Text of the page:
Merli’s repertoire was vast, encompassing over 40 roles in such works as Pagliacci, Cavalleria Rusticana, Siberia, Andrea Chénier, La Fanciulla del West, Manon Lescaut, Turandot, La Gioconda, Carmen, Samson et Dalila, Lohengrin, Die Meistersinger, Fidelio, La Forza del Destino, Ernani, I Lombardi, Il Trovatore and, what was considered his greatest triumph, Otello. He sang nearly 300 performances as the Moor, culminating in a final Otello in Trieste in 1946. The veteran tenor retired two years later and devoted himself to teaching during the final three decades of his life. Merli passed away in Milan in December of 1976, just six weeks shy of his 90th birthday.

Francesco Merli’s recorded legacy, preserved on scores of discs made for Columbia between 1926 and 1937, includes a complete recording of Il Trovatore and the very first complete recording of Turandot. These recordings reveal a sturdy, well balanced dramatic tenor, capable of explosive top notes as well as some truly delicate singing. In this recording, Merli sings the finale to the opera Pagliacci, beginning with Canio's entrance in the commedia. Joining Merli are Rosetta Pampanini (1896-1973) as Nedda, Carlo Galeffi (1884-1961) as Tonio, Giuseppe Nessi (1887-1961) as Beppe and Gino Vanelli (1896-1969) as Silvio. This recording is part of the complete set of Leoncavallo's opera recorded in Milan for the Columbia label in February of 1929.

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Giovanni Martinelli No Pagliaccio non son Leoncavallo Pagliacci 22741
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5 - Alfred Piccaver

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R Vinay Metropolitan 1952 R Leoncavallo Pagliacci Coraggio No Pagliaccio non son 22733
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5 - Thomas Hayward
6 - Frank Guarrera
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6 - Juan Pons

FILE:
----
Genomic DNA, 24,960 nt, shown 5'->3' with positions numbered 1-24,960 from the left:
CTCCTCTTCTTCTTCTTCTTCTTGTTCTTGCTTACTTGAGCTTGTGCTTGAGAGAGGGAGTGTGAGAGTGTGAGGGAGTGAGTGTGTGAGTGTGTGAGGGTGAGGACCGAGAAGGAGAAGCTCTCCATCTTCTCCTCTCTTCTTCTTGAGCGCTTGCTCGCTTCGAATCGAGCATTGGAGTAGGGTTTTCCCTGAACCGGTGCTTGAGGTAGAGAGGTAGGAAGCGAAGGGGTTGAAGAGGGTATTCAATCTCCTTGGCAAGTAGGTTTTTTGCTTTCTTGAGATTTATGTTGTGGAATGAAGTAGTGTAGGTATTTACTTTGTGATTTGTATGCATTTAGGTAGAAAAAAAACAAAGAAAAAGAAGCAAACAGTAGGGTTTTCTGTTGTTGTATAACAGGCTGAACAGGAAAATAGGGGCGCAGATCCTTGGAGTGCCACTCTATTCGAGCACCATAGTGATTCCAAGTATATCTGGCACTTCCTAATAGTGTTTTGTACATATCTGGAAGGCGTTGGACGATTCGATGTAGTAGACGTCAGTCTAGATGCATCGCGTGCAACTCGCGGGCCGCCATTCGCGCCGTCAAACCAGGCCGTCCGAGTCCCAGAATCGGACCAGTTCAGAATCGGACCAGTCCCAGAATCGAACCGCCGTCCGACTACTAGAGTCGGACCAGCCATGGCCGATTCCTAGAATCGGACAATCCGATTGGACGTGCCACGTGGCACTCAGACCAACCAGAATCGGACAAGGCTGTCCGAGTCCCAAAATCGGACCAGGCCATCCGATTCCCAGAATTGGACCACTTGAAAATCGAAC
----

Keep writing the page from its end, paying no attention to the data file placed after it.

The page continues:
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6 - Giuliano Bernardi

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5 - Paul Franke
6 - Leonard Warren
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6 - Matteo Manuguerra
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6 - Barry McDaniel

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6 - Wolfgang Brendel
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6 - George Cehanovsky

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6 - Aldo Protti
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6 - Rolando Panerai

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6 - Frank Guarrera
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5 - Luciano Pavarotti
6 - Ingvar Wixell

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5 - Charles Castronovo
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6 - Carlos Álvarez
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Libretto/Lyrics/Text/Testo:

CANIO
No! Pagliaccio non son;
se il viso č pallido,
č di vergogna, e smania di vendetta!
L'uom riprende i suoi dritti,
e'l cor che sanguina vuol sangue
a lavar l'onta, o maledetta!
No, Pagliaccio non son!
Son quei che stolido
ti raccolse orfanella in su la via
quasi morta di fame,
e un nome offriati,
ed un amor ch'era febbre e follia!
Cade come affranto sulla seggiola.

CONTADINE
Comare, mi fa piangere!
Par vera questa scena!

CONTADINI
Zitte laggiů! Che diamine!

SILVIO
a parte
Io mi ritengo appena!

English Libretto or Translation:

CANIO
No, I am Pagliaccio no longer:
If my face is white, it is with shame
and the longing for revenge!
My manhood claims its rights again,
and my bleeding heart
needs blood to wash away the shame,
o vile woman! …
No, I am a buffoon no longer!…
I was a fool to pick you up,
an orphan, by the roadside,
half dead from hunger,
and offer you a name and a love
which was mad and passionate!

He falls dejectedly into a chair.

SOME WOMEN
My dear, it makes me weep!
The play is so real!

SOME MEN
Silence down there!
What the devil!

SILVIO
to himself
I can scarcely restrain myself!